You have to wonder if Charles Dickens had any idea what he’d created.
Over the many generations since 1843, when he wrote his enduring, endearing novella focused on old Ebenezer Scrooge’s epiphany, artists have been endlessly inspired to play with the story. The more distinctive iterations include a Muppet version and a gender-swapping take starring Susan Lucci as “Ebbie.” But most people don’t want their holiday traditions toyed with too much—something Goodman Theatre understands very well. That’s why its production of A Christmas Carol, now in its 34th year, is the granddaddy of all Chicago-area stage versions.
The Goodman’s biggest adjustments are probably a welcome multicultural approach to casting and the addition of accomplished live musicians who open the show. (From violins to French horns, the music continually adds warmth to the sometimes-stark tale.) Still, we wondered: After all this time—and six directors, eight Scrooges, 30 Tiny Tims and nearly 20,000 “Bah, humbugs!” (someone at the Goodman has been busy crunching numbers)—can a sparkling Christmas spirit possibly still reside in this tale of olde?
If the reactions of three sisters from Algonquin are any measure, the answer is a big-grinned yes. From the fourth grader to the high-school freshman, each was captivated by the seasonal spell. And we weren’t asking Christmas Carol novices, either: Mother Paula Meehan, a 42-year-old Chicago native, had seen Goodman’s production when she was a girl. Meanwhile, her two eldest are young theater enthusiasts; 11-year-old Alyssa even played the narrator in a school production two years ago. But there were plenty of new things to discover here—including the Dickensian language, which this adaptation doesn’t dumb down.
“Sometimes, when Bob Cratchit and Scrooge were in the office, I didn’t always know what everyone was saying—but then I did,” Alyssa tells us, confirming our adult suspicion that kids will get the gist, even if they can’t parse every scrap and tittle of dialogue. And she loved the special effects, including the imposingly hooded 14-foot-tall Ghost of Christmas Future. “The spirit of the future was a huge—” She’s not sure how to complete her thought. “How did they—?”
Alyssa considers again. “It was big. It was scary, with the fog and everything.”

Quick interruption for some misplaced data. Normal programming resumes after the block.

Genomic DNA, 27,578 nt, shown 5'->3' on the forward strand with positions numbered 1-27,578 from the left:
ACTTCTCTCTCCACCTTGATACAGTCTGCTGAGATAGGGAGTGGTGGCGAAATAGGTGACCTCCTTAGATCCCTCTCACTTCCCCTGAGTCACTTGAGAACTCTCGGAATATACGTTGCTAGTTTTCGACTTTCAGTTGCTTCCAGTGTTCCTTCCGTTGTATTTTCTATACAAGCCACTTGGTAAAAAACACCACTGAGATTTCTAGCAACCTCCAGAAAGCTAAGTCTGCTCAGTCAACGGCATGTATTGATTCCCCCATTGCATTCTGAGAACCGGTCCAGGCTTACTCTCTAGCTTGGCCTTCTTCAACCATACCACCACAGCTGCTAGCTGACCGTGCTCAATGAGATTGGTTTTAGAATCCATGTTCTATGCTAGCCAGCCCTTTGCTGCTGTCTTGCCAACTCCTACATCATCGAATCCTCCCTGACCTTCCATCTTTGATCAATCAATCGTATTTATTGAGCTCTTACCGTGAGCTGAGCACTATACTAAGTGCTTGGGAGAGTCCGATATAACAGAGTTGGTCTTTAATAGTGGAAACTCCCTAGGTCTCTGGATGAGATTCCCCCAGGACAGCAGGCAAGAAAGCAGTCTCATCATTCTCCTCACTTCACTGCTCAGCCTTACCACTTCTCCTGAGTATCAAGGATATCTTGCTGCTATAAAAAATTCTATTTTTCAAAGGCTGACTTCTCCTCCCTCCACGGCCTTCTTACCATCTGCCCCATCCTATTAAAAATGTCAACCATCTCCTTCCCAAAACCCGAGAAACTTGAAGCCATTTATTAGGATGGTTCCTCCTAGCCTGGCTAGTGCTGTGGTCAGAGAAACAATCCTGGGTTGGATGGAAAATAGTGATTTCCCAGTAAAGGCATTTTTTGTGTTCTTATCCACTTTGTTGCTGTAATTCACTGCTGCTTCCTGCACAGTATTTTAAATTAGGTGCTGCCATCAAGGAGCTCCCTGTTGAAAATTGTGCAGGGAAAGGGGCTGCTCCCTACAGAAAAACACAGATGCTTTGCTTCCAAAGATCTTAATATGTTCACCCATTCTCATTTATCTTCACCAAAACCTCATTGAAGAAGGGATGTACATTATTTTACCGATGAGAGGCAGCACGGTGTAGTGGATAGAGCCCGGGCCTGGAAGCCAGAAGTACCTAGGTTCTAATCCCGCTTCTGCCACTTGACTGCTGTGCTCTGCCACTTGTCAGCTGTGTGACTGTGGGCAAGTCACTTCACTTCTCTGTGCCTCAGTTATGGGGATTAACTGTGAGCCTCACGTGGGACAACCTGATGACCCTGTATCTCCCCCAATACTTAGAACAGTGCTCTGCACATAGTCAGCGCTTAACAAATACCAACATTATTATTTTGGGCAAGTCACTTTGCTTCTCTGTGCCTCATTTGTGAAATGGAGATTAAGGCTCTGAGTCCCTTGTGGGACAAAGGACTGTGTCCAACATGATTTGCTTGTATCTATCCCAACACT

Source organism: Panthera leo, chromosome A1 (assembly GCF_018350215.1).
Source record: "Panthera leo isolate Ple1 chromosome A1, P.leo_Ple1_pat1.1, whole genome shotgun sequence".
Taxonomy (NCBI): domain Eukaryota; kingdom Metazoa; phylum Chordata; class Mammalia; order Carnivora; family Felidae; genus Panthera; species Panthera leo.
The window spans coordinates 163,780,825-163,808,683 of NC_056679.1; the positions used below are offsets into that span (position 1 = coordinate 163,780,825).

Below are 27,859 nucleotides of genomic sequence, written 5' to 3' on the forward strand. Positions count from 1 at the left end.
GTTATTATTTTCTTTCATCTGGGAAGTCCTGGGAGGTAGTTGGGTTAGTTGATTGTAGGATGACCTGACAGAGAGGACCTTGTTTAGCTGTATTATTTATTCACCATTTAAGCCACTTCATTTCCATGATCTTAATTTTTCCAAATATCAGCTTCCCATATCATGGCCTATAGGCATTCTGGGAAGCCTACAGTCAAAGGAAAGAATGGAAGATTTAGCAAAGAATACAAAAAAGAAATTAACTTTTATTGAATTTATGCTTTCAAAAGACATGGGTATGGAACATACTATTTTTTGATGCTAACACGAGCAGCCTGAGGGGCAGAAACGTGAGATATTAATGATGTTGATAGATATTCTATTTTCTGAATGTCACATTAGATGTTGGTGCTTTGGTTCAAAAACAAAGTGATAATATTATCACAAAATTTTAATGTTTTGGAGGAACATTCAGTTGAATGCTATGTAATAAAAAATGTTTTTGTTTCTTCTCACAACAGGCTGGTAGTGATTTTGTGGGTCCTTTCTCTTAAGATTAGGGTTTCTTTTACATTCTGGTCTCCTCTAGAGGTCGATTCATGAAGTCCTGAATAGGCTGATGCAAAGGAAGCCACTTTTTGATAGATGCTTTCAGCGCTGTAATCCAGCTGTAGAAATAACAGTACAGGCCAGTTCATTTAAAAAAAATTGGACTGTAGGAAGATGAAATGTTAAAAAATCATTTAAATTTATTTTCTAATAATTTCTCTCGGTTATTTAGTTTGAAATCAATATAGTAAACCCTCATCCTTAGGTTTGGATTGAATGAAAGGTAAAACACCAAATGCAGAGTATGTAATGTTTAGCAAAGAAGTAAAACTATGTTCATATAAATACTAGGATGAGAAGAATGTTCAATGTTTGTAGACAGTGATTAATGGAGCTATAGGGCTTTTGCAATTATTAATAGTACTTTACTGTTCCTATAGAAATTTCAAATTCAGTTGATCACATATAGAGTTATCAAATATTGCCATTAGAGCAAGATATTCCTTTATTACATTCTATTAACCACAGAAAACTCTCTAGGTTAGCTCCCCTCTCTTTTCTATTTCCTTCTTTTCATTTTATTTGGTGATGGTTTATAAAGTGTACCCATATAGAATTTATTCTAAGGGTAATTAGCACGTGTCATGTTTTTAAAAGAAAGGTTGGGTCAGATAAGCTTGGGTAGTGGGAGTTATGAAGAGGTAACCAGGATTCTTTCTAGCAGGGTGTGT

While the play left her wide-eyed with wonder, younger sister Jillian covered her eyes a couple of times—especially during the suspenseful introduction of Jacob Marley. (Director Steve Scott gives the chain-clanking ghost a new, scarier entrance this year.) Still, she also laughed a lot, thanks to Scrooge’s antics and some aerial fun. (It’s hard to imagine any actor bellowing “Craaatchit!” with as much crotchety menace as Larry Yando, but he also mines the role for plenty of humor, such as when the Ghost of Christmas Past sends him airborne.)
“I saw Alyssa act in it before, but a lot of the stuff today was different—more dramatized,” Jillian says. “I didn’t know that they actually fly! In this play they did.” Then she leans forward to add conspiratorially, “On strings.”
A burgeoning actress, Meghan, 14, appreciated the production’s technical details. “I loved the lighting and the special effects,” she says, clearly wishing her school had similar resources. “And the sets! They were great. The stairs had two levels, and you could actually walk up them.”
In the festive lobby afterward, actors mill with audience members, while couples and families pose by the wreaths and Christmas trees. The girls are happy to follow suit, adding a touch of Scrooge-inspired theatrics: Jillian can’t help but pretend she’s flying. Meanwhile, Meghan wonders if we can have chestnuts for dinner. If the kids have any say in the matter, it seems the Meehan family just discovered a new holiday tradition.
The Goodman’s A Christmas Carol turns misers into donors through December 31.